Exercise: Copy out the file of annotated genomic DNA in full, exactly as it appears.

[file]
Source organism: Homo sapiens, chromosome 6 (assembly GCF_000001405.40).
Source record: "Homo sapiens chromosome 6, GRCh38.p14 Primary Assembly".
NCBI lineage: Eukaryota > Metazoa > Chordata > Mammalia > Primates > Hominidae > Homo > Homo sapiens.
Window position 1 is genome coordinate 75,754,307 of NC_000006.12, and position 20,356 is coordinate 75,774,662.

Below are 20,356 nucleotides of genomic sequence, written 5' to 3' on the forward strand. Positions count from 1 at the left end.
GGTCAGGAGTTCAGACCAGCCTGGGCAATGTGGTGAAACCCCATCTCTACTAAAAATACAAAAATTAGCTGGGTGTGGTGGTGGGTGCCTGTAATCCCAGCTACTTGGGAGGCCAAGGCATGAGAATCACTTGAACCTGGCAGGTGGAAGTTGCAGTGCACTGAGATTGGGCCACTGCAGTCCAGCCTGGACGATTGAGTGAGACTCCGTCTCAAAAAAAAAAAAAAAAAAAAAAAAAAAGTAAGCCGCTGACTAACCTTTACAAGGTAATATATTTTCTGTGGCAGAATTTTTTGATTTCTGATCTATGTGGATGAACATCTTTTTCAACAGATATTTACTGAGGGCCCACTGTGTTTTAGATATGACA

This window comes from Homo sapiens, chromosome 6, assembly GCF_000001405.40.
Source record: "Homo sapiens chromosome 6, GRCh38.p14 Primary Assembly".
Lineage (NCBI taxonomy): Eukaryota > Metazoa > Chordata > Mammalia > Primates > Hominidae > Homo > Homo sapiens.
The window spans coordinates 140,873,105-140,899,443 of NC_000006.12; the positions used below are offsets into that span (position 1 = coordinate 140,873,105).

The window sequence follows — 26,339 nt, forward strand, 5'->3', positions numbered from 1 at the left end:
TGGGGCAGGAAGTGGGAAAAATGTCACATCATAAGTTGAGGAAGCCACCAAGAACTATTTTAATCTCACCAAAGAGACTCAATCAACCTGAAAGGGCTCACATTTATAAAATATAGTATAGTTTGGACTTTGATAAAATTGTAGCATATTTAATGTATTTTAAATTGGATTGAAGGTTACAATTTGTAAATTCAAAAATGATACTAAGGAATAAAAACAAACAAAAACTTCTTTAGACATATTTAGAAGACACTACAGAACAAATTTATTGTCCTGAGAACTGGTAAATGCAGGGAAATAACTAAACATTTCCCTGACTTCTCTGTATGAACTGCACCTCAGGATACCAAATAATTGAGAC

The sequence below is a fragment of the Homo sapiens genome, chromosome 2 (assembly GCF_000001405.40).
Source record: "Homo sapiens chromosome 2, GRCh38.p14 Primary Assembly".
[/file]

Source organism: Homo sapiens, chromosome 6 (assembly GCF_000001405.40).
Source record: "Homo sapiens chromosome 6, GRCh38.p14 Primary Assembly".
NCBI lineage: Eukaryota > Metazoa > Chordata > Mammalia > Primates > Hominidae > Homo > Homo sapiens.
Window position 1 is genome coordinate 75,754,307 of NC_000006.12, and position 20,356 is coordinate 75,774,662.

Below are 20,356 nucleotides of genomic sequence, written 5' to 3' on the forward strand. Positions count from 1 at the left end.
GGTCAGGAGTTCAGACCAGCCTGGGCAATGTGGTGAAACCCCATCTCTACTAAAAATACAAAAATTAGCTGGGTGTGGTGGTGGGTGCCTGTAATCCCAGCTACTTGGGAGGCCAAGGCATGAGAATCACTTGAACCTGGCAGGTGGAAGTTGCAGTGCACTGAGATTGGGCCACTGCAGTCCAGCCTGGACGATTGAGTGAGACTCCGTCTCAAAAAAAAAAAAAAAAAAAAAAAAAAAGTAAGCCGCTGACTAACCTTTACAAGGTAATATATTTTCTGTGGCAGAATTTTTTGATTTCTGATCTATGTGGATGAACATCTTTTTCAACAGATATTTACTGAGGGCCCACTGTGTTTTAGATATGACA

This window comes from Homo sapiens, chromosome 6, assembly GCF_000001405.40.
Source record: "Homo sapiens chromosome 6, GRCh38.p14 Primary Assembly".
Lineage (NCBI taxonomy): Eukaryota > Metazoa > Chordata > Mammalia > Primates > Hominidae > Homo > Homo sapiens.
The window spans coordinates 140,873,105-140,899,443 of NC_000006.12; the positions used below are offsets into that span (position 1 = coordinate 140,873,105).

The window sequence follows — 26,339 nt, forward strand, 5'->3', positions numbered from 1 at the left end:
TGGGGCAGGAAGTGGGAAAAATGTCACATCATAAGTTGAGGAAGCCACCAAGAACTATTTTAATCTCACCAAAGAGACTCAATCAACCTGAAAGGGCTCACATTTATAAAATATAGTATAGTTTGGACTTTGATAAAATTGTAGCATATTTAATGTATTTTAAATTGGATTGAAGGTTACAATTTGTAAATTCAAAAATGATACTAAGGAATAAAAACAAACAAAAACTTCTTTAGACATATTTAGAAGACACTACAGAACAAATTTATTGTCCTGAGAACTGGTAAATGCAGGGAAATAACTAAACATTTCCCTGACTTCTCTGTATGAACTGCACCTCAGGATACCAAATAATTGAGAC

The sequence below is a fragment of the Homo sapiens genome, chromosome 2 (assembly GCF_000001405.40).
Source record: "Homo sapiens chromosome 2, GRCh38.p14 Primary Assembly".